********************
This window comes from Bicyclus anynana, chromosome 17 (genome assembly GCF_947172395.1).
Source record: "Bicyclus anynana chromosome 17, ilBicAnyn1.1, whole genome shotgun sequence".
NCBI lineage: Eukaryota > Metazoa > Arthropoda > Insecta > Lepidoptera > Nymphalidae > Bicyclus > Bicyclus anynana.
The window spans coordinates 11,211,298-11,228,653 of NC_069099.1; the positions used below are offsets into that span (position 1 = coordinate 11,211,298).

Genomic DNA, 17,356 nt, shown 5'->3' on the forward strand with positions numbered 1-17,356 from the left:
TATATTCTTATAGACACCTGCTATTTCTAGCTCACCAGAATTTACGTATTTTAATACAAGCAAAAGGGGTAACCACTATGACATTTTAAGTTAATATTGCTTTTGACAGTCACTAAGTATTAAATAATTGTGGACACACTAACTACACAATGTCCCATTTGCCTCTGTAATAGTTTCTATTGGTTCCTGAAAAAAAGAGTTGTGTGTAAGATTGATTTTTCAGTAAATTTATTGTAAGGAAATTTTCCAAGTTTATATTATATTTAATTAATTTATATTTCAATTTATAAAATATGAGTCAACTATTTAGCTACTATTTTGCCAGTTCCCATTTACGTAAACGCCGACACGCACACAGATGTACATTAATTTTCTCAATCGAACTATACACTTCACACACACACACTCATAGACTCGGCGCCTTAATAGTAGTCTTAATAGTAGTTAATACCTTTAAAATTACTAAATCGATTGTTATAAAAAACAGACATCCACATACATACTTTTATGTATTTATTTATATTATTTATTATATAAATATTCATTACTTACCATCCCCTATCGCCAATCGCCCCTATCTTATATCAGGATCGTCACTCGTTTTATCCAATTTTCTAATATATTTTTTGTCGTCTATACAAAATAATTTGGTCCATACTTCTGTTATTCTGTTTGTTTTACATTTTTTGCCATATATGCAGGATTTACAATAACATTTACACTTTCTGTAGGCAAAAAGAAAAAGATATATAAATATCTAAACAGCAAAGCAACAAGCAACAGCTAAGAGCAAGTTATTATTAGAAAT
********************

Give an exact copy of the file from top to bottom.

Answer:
This window comes from Bicyclus anynana, chromosome 17 (genome assembly GCF_947172395.1).
Source record: "Bicyclus anynana chromosome 17, ilBicAnyn1.1, whole genome shotgun sequence".
NCBI lineage: Eukaryota > Metazoa > Arthropoda > Insecta > Lepidoptera > Nymphalidae > Bicyclus > Bicyclus anynana.
The window spans coordinates 11,211,298-11,228,653 of NC_069099.1; the positions used below are offsets into that span (position 1 = coordinate 11,211,298).

Genomic DNA, 17,356 nt, shown 5'->3' on the forward strand with positions numbered 1-17,356 from the left:
TATATTCTTATAGACACCTGCTATTTCTAGCTCACCAGAATTTACGTATTTTAATACAAGCAAAAGGGGTAACCACTATGACATTTTAAGTTAATATTGCTTTTGACAGTCACTAAGTATTAAATAATTGTGGACACACTAACTACACAATGTCCCATTTGCCTCTGTAATAGTTTCTATTGGTTCCTGAAAAAAAGAGTTGTGTGTAAGATTGATTTTTCAGTAAATTTATTGTAAGGAAATTTTCCAAGTTTATATTATATTTAATTAATTTATATTTCAATTTATAAAATATGAGTCAACTATTTAGCTACTATTTTGCCAGTTCCCATTTACGTAAACGCCGACACGCACACAGATGTACATTAATTTTCTCAATCGAACTATACACTTCACACACACACACTCATAGACTCGGCGCCTTAATAGTAGTCTTAATAGTAGTTAATACCTTTAAAATTACTAAATCGATTGTTATAAAAAACAGACATCCACATACATACTTTTATGTATTTATTTATATTATTTATTATATAAATATTCATTACTTACCATCCCCTATCGCCAATCGCCCCTATCTTATATCAGGATCGTCACTCGTTTTATCCAATTTTCTAATATATTTTTTGTCGTCTATACAAAATAATTTGGTCCATACTTCTGTTATTCTGTTTGTTTTACATTTTTTGCCATATATGCAGGATTTACAATAACATTTACACTTTCTGTAGGCAAAAAGAAAAAGATATATAAATATCTAAACAGCAAAGCAACAAGCAACAGCTAAGAGCAAGTTATTATTAGAAAT